Publications by authors named "Kento Fukano"

14 Publications

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Identification of natural compounds extracted from crude drugs as novel inhibitors of hepatitis C virus.

Biochem Biophys Res Commun 2021 Aug 12;567:1-8. Epub 2021 Jun 12.

Department of Virology II, National Institute of Infectious Diseases, 162-8640, Tokyo, Japan. Electronic address:

Natural product-derived crude drugs are expected to yield an abundance of new drugs to treat infectious diseases. Hepatitis C virus (HCV) is an oncogenic virus that significantly impacts public health. In this study, we sought to identify anti-HCV compounds in extracts of natural products. A total of 110 natural compounds extracted from several herbal medicine plants were examined for antiviral activity against HCV. Using a Huh7-mCherry-NLS-IPS reporter system for HCV infection, we first performed a rapid screening for anti-HCV compounds extracted from crude drugs. The compounds threo-2,3-bis(4-hydroxy-3-methoxyphenyl)-3-butoxypropan-1-ol (#106) and medioresinol (#110), which were extracted from Crataegus cuneate, exhibited anti-HCV activity and significantly inhibited HCV production in a dose-dependent manner. Analyses using HCV pseudoparticle and subgenomic replicon systems indicated that compounds #106 and #110 specifically inhibit HCV RNA replication but not viral entry or translation. Interestingly, compound #106 also inhibited the replication and production of hepatitis A virus. Our findings suggest that C. cuneate is a new source for novel anti-hepatitis virus drug development.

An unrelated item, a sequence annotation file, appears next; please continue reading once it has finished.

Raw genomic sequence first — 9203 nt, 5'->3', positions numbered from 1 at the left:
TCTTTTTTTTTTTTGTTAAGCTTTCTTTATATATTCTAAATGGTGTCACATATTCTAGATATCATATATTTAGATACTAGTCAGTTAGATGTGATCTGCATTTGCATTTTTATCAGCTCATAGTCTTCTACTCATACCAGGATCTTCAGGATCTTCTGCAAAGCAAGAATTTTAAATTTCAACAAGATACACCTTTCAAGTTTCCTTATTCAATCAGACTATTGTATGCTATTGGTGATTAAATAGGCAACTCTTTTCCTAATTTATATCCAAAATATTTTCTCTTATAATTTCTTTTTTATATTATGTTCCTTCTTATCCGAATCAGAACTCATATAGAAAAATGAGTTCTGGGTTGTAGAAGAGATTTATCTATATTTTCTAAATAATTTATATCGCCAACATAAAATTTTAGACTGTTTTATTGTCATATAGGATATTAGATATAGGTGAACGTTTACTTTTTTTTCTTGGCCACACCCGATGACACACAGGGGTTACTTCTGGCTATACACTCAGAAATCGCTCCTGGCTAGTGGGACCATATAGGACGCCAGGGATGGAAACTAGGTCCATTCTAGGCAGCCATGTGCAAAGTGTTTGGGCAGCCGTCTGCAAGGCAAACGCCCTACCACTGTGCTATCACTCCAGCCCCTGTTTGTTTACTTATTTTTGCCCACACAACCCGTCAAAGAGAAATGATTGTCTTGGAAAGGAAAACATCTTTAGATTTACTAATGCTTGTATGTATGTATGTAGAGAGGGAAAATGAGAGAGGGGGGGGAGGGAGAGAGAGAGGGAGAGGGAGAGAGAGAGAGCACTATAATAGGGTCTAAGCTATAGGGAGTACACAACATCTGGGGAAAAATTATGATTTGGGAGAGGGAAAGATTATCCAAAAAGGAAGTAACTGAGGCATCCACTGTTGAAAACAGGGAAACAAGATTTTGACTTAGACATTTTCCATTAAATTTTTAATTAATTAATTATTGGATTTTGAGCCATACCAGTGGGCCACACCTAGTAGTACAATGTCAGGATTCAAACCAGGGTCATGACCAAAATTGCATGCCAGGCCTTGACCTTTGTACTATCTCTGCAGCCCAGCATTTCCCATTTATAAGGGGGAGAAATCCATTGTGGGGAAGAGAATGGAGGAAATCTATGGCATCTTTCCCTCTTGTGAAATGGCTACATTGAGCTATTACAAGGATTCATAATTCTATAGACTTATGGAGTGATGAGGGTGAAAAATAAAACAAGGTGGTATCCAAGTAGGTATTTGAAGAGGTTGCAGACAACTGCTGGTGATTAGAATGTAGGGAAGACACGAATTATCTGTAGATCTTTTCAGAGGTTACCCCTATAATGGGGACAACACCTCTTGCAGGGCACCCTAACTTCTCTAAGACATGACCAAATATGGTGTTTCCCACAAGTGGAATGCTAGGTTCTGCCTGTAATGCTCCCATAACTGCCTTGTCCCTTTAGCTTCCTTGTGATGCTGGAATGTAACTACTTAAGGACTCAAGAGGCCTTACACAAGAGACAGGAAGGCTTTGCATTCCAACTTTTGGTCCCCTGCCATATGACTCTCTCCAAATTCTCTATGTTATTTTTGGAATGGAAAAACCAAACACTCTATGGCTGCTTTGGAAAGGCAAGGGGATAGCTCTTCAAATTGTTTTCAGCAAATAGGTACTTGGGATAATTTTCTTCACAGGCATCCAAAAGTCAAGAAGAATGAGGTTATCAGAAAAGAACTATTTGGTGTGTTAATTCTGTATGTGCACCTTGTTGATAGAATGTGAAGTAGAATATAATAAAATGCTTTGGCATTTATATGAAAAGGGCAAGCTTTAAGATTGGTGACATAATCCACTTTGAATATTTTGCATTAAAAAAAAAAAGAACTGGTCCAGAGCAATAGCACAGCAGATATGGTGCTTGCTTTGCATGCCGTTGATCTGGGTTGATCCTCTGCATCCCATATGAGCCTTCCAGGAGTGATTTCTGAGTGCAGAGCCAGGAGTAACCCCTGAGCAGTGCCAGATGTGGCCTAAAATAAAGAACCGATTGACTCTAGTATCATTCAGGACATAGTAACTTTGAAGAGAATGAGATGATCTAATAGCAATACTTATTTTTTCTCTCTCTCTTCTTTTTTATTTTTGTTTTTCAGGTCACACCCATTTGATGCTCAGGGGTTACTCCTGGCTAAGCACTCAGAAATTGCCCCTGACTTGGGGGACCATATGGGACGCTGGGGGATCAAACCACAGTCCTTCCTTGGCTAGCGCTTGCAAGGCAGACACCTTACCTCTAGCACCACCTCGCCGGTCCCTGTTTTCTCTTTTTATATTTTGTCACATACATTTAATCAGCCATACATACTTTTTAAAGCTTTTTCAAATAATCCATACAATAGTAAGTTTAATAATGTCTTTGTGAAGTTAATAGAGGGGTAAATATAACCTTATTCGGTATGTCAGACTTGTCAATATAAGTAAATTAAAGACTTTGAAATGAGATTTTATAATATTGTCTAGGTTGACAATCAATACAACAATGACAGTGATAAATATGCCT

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http://dx.doi.org/10.1016/j.bbrc.2021.06.022DOI Listing
August 2021

MCPIP1 reduces HBV-RNA by targeting its epsilon structure.

Sci Rep 2020 11 27;10(1):20763. Epub 2020 Nov 27.

Department of Molecular Genetics, Graduate School of Medical Science, Kanazawa University, Kanazawa, Ishikawa, 920-8640, Japan.